Elsa Charléty is currently working for the Leiden Institute of Cultural Anthropology and Development Sociology and completing a PhD in Comparative Literature at Brown University and the Sorbonne University in Paris. Her main research and teaching interests include gender studies, critical race theory, ecocriticism, American and Hemispheric studies, literary analysis, and academic writing. She has conducted extensive research on the U.S South and the Caribbean, focusing on the cultural and scientific knowledge produced in the colonized Americas as well as the women who travelled through the plantation zone such as ethnobotanists, folklore collectors, and anthropologists.
Trained in English and Comparative Literature, Elsa Charléty has studied and taught in France (Université de la Sorbonne – Paris 4), the U.S (Brown University) and the Netherlands (Leiden University).
She is currently completing a PhD at Brown University and the Sorbonne. Her dissertation explores modes of producing scientific and cultural knowledge in the plantation zone, namely the region of the colonized Americas where European settlers developed a plantation economy. By following the path of trailblazing women who travelled, settled and lived in that plantation zone, she interrogates the role played by gender, race and the environment in the way knowledge was produced, shared, and spread.
Elsa Charléty has published articles in peer-reviewed journal including: “Tales of Possession and Dispossession: Narrative Economies of Loss and Grief in Edwidge Danticat's Claire of the Sealight (2013).” Sillages Critiques (25), Fall 2018; “Pouvoir (rire) de l’horreur : humour noir et misère sociale du Poor White dans le Sud d’Erksine Caldwell.” Humoresques (42), Spring 2017. She has also contributed chapters in edited volumes and reference works, such as: Horror Literature through History, Ed. Matt Cardin, Santa Barbara: ABC-CLIO Press, 2017 and Undead Souths: The Gothic and Beyond in Southern Literature and Culture. Ed. E.G. Anderson, T. Hagood, and D.C. Turner, Baton Rouge: LSU Press, 2015.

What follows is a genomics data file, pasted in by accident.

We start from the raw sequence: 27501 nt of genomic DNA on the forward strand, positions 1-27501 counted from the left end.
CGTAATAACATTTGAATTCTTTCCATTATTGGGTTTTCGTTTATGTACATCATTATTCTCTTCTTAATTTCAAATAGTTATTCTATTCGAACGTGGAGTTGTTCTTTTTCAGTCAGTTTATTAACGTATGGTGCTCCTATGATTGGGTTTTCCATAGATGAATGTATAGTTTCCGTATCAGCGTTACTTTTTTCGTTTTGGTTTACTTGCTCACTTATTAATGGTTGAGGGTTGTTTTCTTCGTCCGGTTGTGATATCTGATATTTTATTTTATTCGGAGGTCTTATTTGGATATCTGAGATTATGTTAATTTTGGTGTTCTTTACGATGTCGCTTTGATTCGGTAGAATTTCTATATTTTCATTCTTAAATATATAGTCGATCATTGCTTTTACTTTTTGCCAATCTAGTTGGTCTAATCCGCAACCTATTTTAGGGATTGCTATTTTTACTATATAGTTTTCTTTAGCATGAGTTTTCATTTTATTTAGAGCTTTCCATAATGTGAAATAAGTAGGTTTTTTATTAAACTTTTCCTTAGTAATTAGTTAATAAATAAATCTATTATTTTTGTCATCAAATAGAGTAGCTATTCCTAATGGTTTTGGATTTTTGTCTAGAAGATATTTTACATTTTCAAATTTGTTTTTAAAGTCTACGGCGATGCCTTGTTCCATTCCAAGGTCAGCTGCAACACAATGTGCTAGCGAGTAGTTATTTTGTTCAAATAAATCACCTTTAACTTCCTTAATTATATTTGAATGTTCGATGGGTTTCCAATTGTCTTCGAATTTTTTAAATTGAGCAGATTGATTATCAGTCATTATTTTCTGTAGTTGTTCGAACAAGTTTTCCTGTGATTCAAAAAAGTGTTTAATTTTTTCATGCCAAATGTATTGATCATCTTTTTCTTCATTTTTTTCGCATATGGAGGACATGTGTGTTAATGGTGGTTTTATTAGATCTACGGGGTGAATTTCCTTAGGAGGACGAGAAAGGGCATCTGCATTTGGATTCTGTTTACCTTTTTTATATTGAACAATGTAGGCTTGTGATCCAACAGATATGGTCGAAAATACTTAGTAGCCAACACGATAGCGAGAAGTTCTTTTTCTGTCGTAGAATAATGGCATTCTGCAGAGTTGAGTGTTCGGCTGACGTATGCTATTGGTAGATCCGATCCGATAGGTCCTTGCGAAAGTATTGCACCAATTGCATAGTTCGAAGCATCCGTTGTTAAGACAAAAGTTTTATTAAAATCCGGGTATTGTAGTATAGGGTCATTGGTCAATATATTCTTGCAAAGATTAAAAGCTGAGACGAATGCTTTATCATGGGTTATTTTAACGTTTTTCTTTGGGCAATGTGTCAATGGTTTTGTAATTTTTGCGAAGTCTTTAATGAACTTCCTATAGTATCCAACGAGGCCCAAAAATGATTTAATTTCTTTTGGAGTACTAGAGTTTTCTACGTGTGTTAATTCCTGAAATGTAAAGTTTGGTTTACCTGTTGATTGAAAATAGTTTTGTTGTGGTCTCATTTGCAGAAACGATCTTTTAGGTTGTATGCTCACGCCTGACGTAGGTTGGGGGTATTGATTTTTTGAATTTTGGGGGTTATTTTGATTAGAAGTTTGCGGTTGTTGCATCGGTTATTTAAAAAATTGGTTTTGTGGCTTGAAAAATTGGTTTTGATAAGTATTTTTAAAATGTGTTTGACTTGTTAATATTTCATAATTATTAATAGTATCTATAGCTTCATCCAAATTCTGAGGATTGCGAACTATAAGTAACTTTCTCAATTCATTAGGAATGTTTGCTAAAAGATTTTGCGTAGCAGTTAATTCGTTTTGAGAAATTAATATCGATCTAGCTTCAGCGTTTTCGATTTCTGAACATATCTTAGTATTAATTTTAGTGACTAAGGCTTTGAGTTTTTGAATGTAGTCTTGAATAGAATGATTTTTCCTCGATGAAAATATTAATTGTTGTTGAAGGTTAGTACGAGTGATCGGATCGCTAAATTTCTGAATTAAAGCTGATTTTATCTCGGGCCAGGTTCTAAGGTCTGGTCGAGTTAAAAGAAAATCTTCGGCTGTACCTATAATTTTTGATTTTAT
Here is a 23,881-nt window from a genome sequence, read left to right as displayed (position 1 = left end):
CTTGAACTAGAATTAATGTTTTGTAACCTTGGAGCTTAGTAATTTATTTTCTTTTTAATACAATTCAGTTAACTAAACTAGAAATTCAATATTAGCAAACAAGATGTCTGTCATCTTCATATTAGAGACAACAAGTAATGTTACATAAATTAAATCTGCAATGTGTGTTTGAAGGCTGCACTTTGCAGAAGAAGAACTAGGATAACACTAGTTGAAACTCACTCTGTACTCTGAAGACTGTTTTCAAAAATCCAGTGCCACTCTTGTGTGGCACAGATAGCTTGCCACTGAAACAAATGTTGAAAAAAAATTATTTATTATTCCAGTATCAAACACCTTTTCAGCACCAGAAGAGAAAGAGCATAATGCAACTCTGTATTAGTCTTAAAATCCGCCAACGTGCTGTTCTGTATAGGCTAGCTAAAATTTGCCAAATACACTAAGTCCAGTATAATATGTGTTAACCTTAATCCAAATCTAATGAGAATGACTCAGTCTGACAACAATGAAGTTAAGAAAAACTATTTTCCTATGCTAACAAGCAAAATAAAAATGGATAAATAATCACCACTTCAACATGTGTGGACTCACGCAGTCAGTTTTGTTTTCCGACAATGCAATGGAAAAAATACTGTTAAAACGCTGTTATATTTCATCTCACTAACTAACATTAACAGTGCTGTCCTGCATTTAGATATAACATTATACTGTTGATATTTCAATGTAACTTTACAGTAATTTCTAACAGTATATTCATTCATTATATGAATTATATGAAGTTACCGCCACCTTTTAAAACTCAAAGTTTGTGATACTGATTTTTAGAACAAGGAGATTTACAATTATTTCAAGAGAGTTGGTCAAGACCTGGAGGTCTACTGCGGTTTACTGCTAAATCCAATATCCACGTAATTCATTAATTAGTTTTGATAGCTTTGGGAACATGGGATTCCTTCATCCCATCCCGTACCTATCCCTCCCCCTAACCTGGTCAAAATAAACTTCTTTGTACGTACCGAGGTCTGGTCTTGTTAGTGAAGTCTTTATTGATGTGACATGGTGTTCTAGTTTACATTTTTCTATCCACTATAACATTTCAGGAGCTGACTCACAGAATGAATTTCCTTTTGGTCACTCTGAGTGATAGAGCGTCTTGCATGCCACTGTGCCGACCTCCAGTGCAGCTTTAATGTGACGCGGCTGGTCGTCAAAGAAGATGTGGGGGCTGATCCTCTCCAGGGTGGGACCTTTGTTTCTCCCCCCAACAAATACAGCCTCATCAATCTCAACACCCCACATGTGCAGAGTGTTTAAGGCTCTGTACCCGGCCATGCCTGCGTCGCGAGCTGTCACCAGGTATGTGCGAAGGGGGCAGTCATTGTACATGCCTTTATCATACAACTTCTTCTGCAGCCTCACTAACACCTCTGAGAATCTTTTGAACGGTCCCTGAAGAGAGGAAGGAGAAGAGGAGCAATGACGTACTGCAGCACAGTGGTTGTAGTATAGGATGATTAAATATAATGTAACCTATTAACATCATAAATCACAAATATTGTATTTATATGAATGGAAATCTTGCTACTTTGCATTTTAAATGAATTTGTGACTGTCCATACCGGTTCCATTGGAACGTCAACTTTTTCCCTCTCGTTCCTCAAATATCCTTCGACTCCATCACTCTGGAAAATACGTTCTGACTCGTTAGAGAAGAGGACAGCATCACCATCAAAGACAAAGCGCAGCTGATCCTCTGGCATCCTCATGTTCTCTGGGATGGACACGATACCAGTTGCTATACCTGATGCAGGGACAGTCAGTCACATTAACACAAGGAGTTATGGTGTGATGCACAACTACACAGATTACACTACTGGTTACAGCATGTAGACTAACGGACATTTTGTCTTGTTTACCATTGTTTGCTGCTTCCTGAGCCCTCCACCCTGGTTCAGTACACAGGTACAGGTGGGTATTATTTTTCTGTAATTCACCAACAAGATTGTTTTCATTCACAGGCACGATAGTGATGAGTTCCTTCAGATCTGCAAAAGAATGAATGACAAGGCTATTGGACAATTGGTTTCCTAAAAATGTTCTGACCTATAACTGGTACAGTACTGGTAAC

In addition to her academic output, she is currently working on creative writing projects that include her fieldwork experience in the U.S South and reflect on the value of creative writing as a mode of knowledge production.
Elsa has taught English literature and writing more than a decade in France, the United Kingdom, the United States and the Netherlands. She has also taught survey courses in English and Gender Studies, advanced undergraduate seminars in literature, anthropology and philosophy, as well as expository writing, translation and English as a Second Language (ESL). She is currently focusing on developing, coordinating and teaching academic writing courses for the Institute of Cultural Anthropology and Development Sociology.
- Teaching Assistant of French K7